State Chapter Advocacy Wins Changes to Proposed Florida Rule

The state of Florida recently passed a new rule governing the implementation and evaluation of teacher preparation programs. The Florida Association of Colleges for Teacher Education (FACTE) was very active during the development and public comment periods for this new rule, and while we did not secure all the changes we’d hoped, we did make a difference in the process and in the outcomes.

FACTE implemented a detailed advocacy strategy during the public comment period. One of our greatest assets was our relationship with the Florida Department of Education (FDOE), which has always worked to be partners with our programs. I cannot speak enough of the importance of building relationships with those charged with program approval before you are in the process of rule development. We have focused our efforts on building on our shared vision of ensuring every child in the state is taught by a high-quality educator.

The first step in our advocacy process was to attend public workshops regarding the proposed rule, ensuring that the voice of the teacher preparation profession was voiced. After each workshop, our FACTE Policy Committee reviewed the information, making proposed changes to the rule based on the public comment received. This information was shared via e-mail with our members along with information on how to submit their own comments on the proposed rule.

The next step was to get feedback from our membership about the proposed rule. We dedicated a session at our fall conference to this discussion, starting with an update from the chair of our Policy Committee on the rule and on changes that had been made based on previous public comment. (In Florida, the rule revision and public comment are fluid components of rule development. Public comment begins the day the initial proposal is made public and remains open throughout the revision period, closing only once the State Board of Education votes to pass the proposed rule.) As president of FACTE, I led the discussion that followed on the major components of the rule. My goal was to reach consensus related to concerns and strengths. We had a member taking notes and projecting them for the audience to view and comment on, ensuring that the notes were an accurate reflection of the conversation.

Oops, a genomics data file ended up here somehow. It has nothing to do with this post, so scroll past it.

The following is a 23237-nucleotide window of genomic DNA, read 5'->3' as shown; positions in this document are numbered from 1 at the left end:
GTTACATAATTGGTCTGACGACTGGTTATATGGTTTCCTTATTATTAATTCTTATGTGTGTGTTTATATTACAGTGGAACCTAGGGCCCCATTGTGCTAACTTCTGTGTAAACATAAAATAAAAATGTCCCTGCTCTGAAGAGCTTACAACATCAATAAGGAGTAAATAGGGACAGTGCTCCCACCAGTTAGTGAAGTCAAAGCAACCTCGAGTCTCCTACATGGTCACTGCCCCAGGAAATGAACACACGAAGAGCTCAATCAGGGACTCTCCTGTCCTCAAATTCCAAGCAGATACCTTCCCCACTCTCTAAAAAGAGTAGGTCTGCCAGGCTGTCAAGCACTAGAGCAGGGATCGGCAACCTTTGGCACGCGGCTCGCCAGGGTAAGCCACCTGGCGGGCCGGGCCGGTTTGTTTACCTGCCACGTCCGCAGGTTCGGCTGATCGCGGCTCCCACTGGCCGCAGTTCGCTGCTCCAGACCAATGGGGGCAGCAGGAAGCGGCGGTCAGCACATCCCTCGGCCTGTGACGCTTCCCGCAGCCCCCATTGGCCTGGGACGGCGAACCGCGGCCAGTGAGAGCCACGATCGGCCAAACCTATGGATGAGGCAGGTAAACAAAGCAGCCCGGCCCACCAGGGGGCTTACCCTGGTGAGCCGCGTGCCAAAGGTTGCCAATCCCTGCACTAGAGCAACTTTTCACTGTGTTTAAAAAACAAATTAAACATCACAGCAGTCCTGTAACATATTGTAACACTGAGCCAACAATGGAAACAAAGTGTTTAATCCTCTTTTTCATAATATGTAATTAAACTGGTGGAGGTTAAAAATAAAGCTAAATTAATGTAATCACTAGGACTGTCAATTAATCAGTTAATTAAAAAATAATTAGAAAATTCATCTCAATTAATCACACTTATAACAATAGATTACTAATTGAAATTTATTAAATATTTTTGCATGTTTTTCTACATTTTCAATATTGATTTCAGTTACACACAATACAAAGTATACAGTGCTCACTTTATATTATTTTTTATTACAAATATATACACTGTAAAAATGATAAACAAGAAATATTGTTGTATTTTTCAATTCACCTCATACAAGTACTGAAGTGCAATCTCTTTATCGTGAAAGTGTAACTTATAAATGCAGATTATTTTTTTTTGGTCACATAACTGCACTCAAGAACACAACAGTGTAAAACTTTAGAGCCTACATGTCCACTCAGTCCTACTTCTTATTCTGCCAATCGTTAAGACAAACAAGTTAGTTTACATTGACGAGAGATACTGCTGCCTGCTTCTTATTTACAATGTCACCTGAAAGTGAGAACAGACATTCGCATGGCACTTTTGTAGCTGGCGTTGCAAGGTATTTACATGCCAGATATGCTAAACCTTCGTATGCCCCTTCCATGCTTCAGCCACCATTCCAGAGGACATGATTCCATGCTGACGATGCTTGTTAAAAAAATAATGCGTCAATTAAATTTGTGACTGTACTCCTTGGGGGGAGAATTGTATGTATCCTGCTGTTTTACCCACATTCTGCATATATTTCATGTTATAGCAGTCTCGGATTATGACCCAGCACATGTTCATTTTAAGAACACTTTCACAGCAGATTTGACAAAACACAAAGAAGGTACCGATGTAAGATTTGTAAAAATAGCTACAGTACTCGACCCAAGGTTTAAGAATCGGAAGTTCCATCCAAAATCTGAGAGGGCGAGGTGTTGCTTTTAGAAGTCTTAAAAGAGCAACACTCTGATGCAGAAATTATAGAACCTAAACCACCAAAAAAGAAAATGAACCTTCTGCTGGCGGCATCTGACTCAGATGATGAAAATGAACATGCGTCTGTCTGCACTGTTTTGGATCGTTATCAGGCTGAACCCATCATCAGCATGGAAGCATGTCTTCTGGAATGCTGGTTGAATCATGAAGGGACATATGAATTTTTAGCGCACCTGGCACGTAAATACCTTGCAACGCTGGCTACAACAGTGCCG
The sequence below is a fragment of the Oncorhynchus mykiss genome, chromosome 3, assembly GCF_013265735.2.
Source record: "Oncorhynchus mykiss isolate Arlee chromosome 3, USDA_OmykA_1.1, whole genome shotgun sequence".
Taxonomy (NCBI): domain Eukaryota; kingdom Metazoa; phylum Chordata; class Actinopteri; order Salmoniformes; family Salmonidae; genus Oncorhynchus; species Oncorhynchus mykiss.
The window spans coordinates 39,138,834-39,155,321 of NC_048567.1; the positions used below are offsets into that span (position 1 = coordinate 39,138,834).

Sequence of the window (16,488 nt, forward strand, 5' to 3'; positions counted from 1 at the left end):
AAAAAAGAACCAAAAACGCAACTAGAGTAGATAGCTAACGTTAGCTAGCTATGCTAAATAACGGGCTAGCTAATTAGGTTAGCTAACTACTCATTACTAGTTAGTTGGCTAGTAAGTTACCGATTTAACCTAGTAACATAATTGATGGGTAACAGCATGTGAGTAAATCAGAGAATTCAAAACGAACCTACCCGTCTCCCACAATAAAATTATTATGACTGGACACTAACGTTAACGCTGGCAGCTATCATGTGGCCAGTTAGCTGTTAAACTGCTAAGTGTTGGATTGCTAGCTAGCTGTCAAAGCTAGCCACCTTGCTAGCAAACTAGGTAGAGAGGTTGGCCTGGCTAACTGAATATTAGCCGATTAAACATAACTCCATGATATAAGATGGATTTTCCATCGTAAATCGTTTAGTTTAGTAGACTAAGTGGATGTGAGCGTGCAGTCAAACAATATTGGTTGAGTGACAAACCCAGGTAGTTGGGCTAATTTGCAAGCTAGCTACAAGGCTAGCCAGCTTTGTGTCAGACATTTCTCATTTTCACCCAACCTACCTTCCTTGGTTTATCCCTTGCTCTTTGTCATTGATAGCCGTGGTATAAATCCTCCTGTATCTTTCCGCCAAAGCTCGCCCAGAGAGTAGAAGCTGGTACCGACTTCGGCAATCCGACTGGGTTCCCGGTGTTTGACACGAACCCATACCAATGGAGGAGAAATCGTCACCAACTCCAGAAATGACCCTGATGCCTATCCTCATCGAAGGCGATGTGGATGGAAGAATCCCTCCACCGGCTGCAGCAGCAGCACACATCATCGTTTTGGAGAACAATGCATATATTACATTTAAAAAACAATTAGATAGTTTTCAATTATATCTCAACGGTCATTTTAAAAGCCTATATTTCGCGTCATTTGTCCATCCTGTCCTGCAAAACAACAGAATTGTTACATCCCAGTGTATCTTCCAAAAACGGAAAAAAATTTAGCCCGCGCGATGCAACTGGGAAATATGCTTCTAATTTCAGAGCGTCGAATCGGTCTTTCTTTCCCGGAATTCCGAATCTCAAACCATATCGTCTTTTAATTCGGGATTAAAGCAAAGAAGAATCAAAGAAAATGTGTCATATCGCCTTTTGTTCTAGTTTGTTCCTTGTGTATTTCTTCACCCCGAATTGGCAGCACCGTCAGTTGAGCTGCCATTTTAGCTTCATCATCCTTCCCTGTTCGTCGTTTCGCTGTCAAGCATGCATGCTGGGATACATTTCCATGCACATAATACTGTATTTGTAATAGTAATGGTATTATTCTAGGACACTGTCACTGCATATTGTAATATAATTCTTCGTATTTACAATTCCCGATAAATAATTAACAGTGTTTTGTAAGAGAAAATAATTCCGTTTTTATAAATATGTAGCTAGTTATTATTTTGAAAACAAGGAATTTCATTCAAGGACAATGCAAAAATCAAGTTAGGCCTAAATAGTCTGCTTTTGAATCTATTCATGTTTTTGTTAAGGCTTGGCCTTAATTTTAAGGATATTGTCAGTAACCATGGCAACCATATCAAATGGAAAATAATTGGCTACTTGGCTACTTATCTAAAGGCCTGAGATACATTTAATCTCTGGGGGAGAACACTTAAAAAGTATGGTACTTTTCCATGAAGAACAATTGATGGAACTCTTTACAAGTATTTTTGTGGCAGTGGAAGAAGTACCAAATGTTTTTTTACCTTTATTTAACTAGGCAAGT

Based on the feedback and comments from our fall conference, I drafted a letter template that articulated the rule’s strengths and concerns identified by members. This template was shared with AACTE for feedback and improvements. Aaron Goldstein and Deb Koolbeck reviewed the draft letter, and then we held a conference call to discuss comments and recommended edits.

The revised template became the formal FACTE letter of comment and was submitted to the FDOE as part of the public comment process. In addition, we shared this letter with all FACTE members and encouraged them to personalize it to their programs and to add any other concerns they had with the rule. This letter template was distributed several times along with information about the public comment process and the importance of having our voices heard. The template was very effective for us—it helped those unsure of how to make public comment become more comfortable, and it resulted in an increased number of public comments from FACTE member institutions.

I am pleased to share that our public comment and advocacy efforts did result in changes to how the metrics to be employed will be calculated and to several of the definitions included in the proposed rule. On January 14, the State Board of Education met to the vote on the rule. Even though some changes had been made based on our efforts, there were aspects about which our members still had concerns. Therefore, the FACTE president-elect, the Policy Committee chair, and one Policy Committee member attended the meeting to share our concerns with the board. While the rule was passed unanimously, the State Board did encourage the FDOE to continue to work with us to monitor the first year of implementation.

You’ve got to move quickly in the policy world once implementation is in motion. The day after the State Board vote, I was in touch with the deputy chancellor for educator quality to begin advocating for ongoing dialogue to be sure the rule meets the goal of ensuring quality educators for every classroom. Our hope is that this visit will set the stage for our annual “Day on the Hill” meeting in March.

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Trish Parrish

Lindsey Wilson College